NBC’s Leno, Fallon Off to Best Ratings Starts in Five Years
NBC continues to be the most popular latenight choice of Americans, with Jay Leno, who’s set to exit “The Tonight Show” in just a couple of months, and Jimmy Fallon, the man who will replace him, both off to their best ratings starts in five years.
The Peacock latenight hosts have opened up considerable distance on their CBS competition and also had no problem topping ABC’s revamped lineup, which has had “Jimmy Kimmel Live” leading into “Nightline” since January.
Leno saw a boost in his final months the first time he was ready to ankle “Tonight” in 2009, but it must be encouraging for NBC to see his replacement come on so strong this fall. In fact, Fallon is now outdrawing David Letterman’s CBS show in young adults even though the latter starts an hour earlier.
Looking at the numbers for the first eight weeks of the television season (Sept. 23-Nov. 17), “Tonight” is the clear leader in the three-network weeknight battle at 11:35. Its average adults 18-49 audience of 1.11 million — a three-year high — is up 12% from last year at this time and comfortably ahead of “Jimmy Kimmel Live” (919,000, up 37% from his year-ago average when it started 25 minutes later); ABC’s lineup is seeing slight overall gains from last year in 18-49, even though “Nightline” remains down sharply in its new, later time.
CBS’ “Late Show With David Letterman” continues to struggle, with its 18-49 audience (736,000) down 20% from last year. As a result, the “Tonight Show” advantage over “Late Show” has swelled to 51% after standing at just 7% at this time a year ago.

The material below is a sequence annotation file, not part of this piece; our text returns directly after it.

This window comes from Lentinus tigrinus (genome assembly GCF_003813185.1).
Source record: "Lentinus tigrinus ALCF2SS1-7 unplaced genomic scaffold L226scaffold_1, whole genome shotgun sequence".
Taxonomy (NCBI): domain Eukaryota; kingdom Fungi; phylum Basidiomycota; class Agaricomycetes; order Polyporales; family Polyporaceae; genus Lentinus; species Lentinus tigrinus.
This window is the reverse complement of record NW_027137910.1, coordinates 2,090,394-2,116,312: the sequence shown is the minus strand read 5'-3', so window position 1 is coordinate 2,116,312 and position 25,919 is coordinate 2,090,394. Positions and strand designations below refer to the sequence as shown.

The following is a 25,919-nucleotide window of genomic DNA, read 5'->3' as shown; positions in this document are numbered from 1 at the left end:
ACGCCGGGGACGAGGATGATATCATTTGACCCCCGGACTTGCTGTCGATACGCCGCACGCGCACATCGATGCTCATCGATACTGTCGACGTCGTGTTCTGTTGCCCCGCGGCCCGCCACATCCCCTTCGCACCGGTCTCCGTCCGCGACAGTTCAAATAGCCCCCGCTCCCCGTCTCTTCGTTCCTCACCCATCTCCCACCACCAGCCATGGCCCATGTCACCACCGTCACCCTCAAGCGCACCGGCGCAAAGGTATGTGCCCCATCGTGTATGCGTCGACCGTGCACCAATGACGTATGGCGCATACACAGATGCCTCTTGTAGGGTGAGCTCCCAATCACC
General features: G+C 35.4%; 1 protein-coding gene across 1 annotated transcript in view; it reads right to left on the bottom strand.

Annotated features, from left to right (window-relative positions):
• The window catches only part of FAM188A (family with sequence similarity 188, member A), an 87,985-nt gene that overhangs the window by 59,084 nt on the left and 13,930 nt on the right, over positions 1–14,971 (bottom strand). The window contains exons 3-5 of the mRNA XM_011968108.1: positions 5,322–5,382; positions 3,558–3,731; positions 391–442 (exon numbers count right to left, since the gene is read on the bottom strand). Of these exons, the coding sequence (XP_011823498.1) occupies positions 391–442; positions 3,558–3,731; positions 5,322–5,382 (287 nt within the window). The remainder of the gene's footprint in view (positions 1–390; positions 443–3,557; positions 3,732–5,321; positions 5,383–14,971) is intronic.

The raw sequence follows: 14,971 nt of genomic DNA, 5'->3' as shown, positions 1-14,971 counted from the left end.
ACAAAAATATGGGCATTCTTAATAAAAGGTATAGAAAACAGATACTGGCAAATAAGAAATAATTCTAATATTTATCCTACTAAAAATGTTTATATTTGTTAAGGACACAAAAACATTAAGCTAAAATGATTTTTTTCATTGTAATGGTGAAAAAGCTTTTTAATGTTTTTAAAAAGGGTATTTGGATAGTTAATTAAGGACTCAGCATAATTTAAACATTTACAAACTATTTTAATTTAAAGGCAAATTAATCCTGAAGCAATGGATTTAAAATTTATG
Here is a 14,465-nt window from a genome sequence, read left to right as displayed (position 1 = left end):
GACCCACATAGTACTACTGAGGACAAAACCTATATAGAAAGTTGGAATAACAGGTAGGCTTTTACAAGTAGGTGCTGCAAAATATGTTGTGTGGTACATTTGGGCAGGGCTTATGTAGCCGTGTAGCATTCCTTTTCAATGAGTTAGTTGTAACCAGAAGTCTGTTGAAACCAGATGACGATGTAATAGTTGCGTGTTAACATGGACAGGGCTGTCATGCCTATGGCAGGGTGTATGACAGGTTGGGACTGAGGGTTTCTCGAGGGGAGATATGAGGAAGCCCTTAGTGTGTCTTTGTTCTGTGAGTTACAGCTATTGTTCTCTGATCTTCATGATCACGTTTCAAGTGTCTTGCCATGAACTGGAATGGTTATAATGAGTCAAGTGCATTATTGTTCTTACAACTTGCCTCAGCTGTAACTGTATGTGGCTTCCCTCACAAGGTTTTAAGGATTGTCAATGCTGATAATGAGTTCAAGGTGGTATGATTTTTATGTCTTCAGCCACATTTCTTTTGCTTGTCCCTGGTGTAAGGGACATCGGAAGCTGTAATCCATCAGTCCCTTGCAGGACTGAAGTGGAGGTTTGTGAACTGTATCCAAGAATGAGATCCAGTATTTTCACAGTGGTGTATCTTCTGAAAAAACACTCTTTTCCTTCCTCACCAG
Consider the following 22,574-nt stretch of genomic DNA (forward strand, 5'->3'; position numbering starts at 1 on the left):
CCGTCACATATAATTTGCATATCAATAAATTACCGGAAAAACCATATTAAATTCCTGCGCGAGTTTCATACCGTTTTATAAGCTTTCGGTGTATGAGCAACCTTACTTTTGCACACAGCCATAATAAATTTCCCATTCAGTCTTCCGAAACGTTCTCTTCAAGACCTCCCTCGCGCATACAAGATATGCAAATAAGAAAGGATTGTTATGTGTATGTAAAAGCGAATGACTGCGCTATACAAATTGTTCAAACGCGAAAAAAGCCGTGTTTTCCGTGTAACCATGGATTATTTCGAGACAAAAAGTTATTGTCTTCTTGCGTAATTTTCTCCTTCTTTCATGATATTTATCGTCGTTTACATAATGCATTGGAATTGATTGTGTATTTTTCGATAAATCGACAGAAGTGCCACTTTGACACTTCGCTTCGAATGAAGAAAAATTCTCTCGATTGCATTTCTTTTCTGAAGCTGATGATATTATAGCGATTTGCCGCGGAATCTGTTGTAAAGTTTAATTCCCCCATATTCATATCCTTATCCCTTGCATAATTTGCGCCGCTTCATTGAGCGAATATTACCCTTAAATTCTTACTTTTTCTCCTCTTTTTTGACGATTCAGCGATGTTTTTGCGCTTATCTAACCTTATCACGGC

In total viewers, “Tonight Show” is leading with 3.69 million — up 9% from last year and its best start to a season since the fall of 2008 — and is followed by “Late Show” (2.94 million, down 5%) and “Jimmy Kimmel Live” (2.60 million, up 36% from last year). Letterman is up 3% from last year in adults 50-plus, underscoring the fact that his audience is aging.
“Late Night With Jimmy Fallon” is averaging 1.93 million viewers at 12:35 a.m., up 19% from last year for a five-year high and ahead of ABC’s “Nightline” (1.66 million, down 57% from last year when it aired earlier) and CBS’ “Late Late Show With Craig Ferguson” (1.47 million, down 4%).
In 18-49, “Fallon” is up 24% (799,000 vs. 646,000), opening up a wider advantage over “Late Late Show” (480,000, down 16%).
Fallon has exhibited broad growth this fall, with gains of 20% or more in most categories and his biggest spike coming among men 35-49 (up 32%). His “Late Night” median age of 52.3 also figures to position him well opposite Kimmel (53.9 median age) and Letterman (59.1) when the three face off starting Feb. 24.
At 1:35 a.m., NBC is also doing well with “Last Call with Carson Daly,” which is up 21% in 18-49 viewers (443,000 vs. 366,000) and up 13% in total viewers (989,000 vs. 874,000).